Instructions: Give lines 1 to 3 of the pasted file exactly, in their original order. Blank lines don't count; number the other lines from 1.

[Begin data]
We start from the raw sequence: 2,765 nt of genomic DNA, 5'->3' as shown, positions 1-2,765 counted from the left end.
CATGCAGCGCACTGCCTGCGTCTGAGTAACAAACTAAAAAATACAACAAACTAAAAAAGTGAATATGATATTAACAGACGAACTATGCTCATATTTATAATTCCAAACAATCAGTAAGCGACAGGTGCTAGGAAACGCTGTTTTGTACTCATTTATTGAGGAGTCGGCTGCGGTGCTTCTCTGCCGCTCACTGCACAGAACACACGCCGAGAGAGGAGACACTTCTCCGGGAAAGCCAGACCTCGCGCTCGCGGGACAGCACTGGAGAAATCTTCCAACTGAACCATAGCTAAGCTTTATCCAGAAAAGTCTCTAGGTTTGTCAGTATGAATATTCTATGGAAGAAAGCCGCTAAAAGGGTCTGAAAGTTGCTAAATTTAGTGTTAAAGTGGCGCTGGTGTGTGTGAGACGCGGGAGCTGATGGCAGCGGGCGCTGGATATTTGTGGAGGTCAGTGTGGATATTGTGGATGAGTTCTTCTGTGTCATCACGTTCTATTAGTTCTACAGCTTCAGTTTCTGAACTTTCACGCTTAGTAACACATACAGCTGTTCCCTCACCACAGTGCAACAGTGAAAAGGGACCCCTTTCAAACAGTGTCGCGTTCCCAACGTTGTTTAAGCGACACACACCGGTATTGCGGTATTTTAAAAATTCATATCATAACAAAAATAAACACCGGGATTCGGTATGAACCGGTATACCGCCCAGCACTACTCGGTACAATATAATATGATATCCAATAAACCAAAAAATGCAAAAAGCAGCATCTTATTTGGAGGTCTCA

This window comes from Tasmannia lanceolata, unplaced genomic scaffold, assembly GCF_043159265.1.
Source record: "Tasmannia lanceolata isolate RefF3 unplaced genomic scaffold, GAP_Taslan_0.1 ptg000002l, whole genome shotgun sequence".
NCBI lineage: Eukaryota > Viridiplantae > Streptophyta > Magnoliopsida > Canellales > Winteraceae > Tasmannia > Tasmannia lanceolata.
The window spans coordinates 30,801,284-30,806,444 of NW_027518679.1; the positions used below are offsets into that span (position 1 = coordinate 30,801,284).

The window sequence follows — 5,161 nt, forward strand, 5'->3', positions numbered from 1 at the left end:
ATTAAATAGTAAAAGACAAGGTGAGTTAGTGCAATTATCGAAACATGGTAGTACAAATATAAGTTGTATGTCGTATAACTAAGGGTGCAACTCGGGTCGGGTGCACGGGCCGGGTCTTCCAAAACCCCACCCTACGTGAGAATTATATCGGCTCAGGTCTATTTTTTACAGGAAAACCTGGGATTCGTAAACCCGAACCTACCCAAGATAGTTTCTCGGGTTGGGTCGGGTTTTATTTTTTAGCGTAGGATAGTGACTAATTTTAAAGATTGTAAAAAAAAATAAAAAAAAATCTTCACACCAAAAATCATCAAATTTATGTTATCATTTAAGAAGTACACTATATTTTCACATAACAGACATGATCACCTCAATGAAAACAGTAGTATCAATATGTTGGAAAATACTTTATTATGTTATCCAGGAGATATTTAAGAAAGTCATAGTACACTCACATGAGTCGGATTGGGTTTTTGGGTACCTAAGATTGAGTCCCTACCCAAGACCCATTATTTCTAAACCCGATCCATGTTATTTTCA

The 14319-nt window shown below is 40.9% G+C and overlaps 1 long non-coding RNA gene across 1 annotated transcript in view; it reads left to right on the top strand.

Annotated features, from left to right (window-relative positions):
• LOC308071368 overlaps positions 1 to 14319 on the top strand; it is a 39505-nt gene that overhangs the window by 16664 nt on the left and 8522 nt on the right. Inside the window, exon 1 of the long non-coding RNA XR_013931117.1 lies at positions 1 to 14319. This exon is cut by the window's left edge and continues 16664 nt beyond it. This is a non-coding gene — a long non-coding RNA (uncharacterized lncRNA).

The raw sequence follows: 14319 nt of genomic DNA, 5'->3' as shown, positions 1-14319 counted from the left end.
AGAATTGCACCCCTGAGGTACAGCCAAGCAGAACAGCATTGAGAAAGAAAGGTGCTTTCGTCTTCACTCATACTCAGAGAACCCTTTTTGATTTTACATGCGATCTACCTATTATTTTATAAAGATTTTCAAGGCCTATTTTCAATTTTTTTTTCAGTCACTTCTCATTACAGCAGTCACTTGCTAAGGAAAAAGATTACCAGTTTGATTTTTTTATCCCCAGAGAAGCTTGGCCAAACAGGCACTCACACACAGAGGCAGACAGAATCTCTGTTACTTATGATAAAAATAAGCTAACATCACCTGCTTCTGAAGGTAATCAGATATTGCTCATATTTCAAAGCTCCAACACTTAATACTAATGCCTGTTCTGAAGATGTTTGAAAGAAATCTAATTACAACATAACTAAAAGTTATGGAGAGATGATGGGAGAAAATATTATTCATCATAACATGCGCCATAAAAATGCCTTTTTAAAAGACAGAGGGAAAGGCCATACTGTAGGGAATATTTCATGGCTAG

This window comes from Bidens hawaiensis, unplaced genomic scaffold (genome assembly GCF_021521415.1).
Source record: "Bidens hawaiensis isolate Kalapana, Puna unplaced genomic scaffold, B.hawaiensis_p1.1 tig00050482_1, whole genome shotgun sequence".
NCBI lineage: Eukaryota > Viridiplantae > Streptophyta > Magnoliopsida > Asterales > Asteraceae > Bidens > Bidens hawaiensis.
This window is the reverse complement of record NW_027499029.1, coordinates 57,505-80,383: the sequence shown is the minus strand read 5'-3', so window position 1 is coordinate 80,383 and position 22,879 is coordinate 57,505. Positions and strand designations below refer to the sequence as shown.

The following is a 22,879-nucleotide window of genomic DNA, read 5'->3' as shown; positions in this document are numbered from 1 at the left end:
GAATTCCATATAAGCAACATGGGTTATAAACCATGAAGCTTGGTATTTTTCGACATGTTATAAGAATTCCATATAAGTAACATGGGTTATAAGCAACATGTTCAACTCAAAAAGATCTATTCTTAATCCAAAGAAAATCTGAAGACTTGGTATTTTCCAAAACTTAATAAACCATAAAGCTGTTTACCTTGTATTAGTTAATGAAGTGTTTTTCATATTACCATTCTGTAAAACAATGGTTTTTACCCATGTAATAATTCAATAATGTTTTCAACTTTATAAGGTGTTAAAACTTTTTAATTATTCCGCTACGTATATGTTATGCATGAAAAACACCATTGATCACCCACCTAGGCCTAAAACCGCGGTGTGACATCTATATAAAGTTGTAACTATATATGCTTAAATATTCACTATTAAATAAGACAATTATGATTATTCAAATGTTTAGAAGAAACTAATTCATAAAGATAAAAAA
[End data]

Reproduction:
We start from the raw sequence: 2,765 nt of genomic DNA, 5'->3' as shown, positions 1-2,765 counted from the left end.
CATGCAGCGCACTGCCTGCGTCTGAGTAACAAACTAAAAAATACAACAAACTAAAAAAGTGAATATGATATTAACAGACGAACTATGCTCATATTTATAATTCCAAACAATCAGTAAGCGACAGGTGCTAGGAAACGCTGTTTTGTACTCATTTATTGAGGAGTCGGCTGCGGTGCTTCTCTGCCGCTCACTGCACAGAACACACGCCGAGAGAGGAGACACTTCTCCGGGAAAGCCAGACCTCGCGCTCGCGGGACAGCACTGGAGAAATCTTCCAACTGAACCATAGCTAAGCTTTATCCAGAAAAGTCTCTAGGTTTGTCAGTATGAATATTCTATGGAAGAAAGCCGCTAAAAGGGTCTGAAAGTTGCTAAATTTAGTGTTAAAGTGGCGCTGGTGTGTGTGAGACGCGGGAGCTGATGGCAGCGGGCGCTGGATATTTGTGGAGGTCAGTGTGGATATTGTGGATGAGTTCTTCTGTGTCATCACGTTCTATTAGTTCTACAGCTTCAGTTTCTGAACTTTCACGCTTAGTAACACATACAGCTGTTCCCTCACCACAGTGCAACAGTGAAAAGGGACCCCTTTCAAACAGTGTCGCGTTCCCAACGTTGTTTAAGCGACACACACCGGTATTGCGGTATTTTAAAAATTCATATCATAACAAAAATAAACACCGGGATTCGGTATGAACCGGTATACCGCCCAGCACTACTCGGTACAATATAATATGATATCCAATAAACCAAAAAATGCAAAAAGCAGCATCTTATTTGGAGGTCTCA

This window comes from Tasmannia lanceolata, unplaced genomic scaffold, assembly GCF_043159265.1.